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J Physiol. 1982 Aug;329:341-54.

The calcium-activated potassium conductance in guinea-pig myenteric neurones.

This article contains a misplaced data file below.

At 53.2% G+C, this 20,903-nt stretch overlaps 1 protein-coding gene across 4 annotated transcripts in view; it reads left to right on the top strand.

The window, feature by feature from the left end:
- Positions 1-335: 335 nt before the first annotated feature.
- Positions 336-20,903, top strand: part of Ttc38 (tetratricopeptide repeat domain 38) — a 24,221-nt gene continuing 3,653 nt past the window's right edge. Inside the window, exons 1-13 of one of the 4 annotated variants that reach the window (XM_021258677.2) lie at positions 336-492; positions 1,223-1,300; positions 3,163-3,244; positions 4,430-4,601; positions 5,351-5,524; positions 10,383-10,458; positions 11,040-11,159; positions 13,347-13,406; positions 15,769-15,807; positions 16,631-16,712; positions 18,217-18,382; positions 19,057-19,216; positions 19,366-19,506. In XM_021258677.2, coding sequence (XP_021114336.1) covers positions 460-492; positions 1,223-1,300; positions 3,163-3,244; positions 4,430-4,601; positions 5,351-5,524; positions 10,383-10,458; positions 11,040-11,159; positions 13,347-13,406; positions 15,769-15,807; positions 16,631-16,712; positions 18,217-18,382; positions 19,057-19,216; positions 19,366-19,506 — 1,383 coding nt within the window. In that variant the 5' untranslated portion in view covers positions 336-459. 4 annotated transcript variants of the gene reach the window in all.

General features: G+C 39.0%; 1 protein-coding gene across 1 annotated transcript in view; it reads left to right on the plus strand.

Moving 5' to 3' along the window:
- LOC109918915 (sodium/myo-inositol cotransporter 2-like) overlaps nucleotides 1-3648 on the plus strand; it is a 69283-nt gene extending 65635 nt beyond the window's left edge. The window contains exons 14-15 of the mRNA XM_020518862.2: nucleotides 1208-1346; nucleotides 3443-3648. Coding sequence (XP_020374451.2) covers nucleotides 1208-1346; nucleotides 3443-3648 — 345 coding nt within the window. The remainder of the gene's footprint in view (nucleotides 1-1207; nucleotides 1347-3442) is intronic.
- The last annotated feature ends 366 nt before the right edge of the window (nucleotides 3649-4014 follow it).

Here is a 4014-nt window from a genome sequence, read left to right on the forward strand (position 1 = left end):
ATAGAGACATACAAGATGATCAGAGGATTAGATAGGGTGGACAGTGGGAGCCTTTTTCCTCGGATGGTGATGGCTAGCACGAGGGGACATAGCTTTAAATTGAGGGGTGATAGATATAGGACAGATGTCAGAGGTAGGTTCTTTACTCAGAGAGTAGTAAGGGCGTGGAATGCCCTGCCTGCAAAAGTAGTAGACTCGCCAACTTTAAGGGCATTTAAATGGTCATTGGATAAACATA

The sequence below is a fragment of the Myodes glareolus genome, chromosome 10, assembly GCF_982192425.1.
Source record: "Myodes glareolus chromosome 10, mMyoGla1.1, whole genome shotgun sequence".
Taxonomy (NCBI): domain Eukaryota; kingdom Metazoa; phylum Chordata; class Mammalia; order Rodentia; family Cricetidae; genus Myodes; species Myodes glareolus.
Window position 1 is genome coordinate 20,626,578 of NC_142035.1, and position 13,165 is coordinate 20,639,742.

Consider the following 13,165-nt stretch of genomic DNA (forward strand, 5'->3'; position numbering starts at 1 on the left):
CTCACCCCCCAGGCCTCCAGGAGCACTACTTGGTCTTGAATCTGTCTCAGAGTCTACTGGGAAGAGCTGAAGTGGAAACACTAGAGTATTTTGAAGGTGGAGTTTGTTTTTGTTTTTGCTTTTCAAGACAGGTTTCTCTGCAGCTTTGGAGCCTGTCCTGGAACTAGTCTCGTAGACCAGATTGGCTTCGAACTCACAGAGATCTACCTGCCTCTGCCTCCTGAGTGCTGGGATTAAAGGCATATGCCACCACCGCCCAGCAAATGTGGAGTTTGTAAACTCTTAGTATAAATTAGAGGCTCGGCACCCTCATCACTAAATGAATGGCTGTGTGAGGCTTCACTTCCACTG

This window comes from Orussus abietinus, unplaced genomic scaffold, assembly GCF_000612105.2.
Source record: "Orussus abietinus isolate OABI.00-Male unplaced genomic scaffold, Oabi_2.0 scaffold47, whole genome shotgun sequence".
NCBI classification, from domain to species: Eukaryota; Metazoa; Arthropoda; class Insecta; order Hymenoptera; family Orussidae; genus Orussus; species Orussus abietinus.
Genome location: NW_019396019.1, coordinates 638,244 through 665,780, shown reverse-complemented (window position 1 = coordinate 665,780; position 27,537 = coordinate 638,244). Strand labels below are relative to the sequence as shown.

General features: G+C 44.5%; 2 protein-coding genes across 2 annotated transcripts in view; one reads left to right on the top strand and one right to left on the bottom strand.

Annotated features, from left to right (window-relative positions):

1. Intracellular recordings were made from guinea-pig myenteric neurones in vitro.2. From one to sixty action potentials were followed by an afterhyperpolarization, the amplitude and duration of which increased with the number of preceding action potentials.3. The afterhyperpolarization reversed its polarity at a membrane potential of -91 mV. This value changed by 58 mV when the potassium concentration of the perfusing solution was changed ten-fold.4. The afterhyperpolarization was abolished in calcium-free solutions. It was shortened in low calcium (1.2 mM) solutions and prolonged in solutions which contained high (5.0 mM) calcium concentrations, TEA (1 mM) or caffeine (1 muM).5. The conductance increase during the afterhyperpolarization (g(K, Ca)) was calculated from the amplitude of electrotonic potentials, taking advantage of the lack of membrane rectification in the range -60 to -90 mV. Peak g(K, Ca) increased as the number of action potentials was increased, but was relatively independent of membrane potential in this range.6. g(K, Ca) declined with a time course which was single exponential (time constant 1.5-5 s) following one to six action potentials, and double exponential (time constants about 3 and 12 s) following fifteen to sixty action potentials.7. It is concluded that the calcium which enters the neurone during the action potential elevates the membrane potassium conductance. The time course of this conductance increase probably reflects the free intracellular calcium concentration, and therefore describes the calcium sequestration or extrusion process.

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